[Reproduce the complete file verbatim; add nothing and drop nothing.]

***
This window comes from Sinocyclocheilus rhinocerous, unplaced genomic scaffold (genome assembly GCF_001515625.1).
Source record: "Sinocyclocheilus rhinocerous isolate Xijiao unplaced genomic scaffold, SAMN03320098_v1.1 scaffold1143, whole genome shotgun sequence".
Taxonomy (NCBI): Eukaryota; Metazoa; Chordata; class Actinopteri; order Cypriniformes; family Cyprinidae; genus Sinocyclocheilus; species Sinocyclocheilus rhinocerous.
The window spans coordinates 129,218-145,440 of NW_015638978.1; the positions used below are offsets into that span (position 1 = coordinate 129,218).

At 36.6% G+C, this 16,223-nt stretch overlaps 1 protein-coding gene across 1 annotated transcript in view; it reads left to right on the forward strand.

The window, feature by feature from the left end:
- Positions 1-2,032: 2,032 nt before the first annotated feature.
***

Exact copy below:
This window comes from Sinocyclocheilus rhinocerous, unplaced genomic scaffold (genome assembly GCF_001515625.1).
Source record: "Sinocyclocheilus rhinocerous isolate Xijiao unplaced genomic scaffold, SAMN03320098_v1.1 scaffold1143, whole genome shotgun sequence".
Taxonomy (NCBI): Eukaryota; Metazoa; Chordata; class Actinopteri; order Cypriniformes; family Cyprinidae; genus Sinocyclocheilus; species Sinocyclocheilus rhinocerous.
The window spans coordinates 129,218-145,440 of NW_015638978.1; the positions used below are offsets into that span (position 1 = coordinate 129,218).

At 36.6% G+C, this 16,223-nt stretch overlaps 1 protein-coding gene across 1 annotated transcript in view; it reads left to right on the forward strand.

The window, feature by feature from the left end:
- Positions 1-2,032: 2,032 nt before the first annotated feature.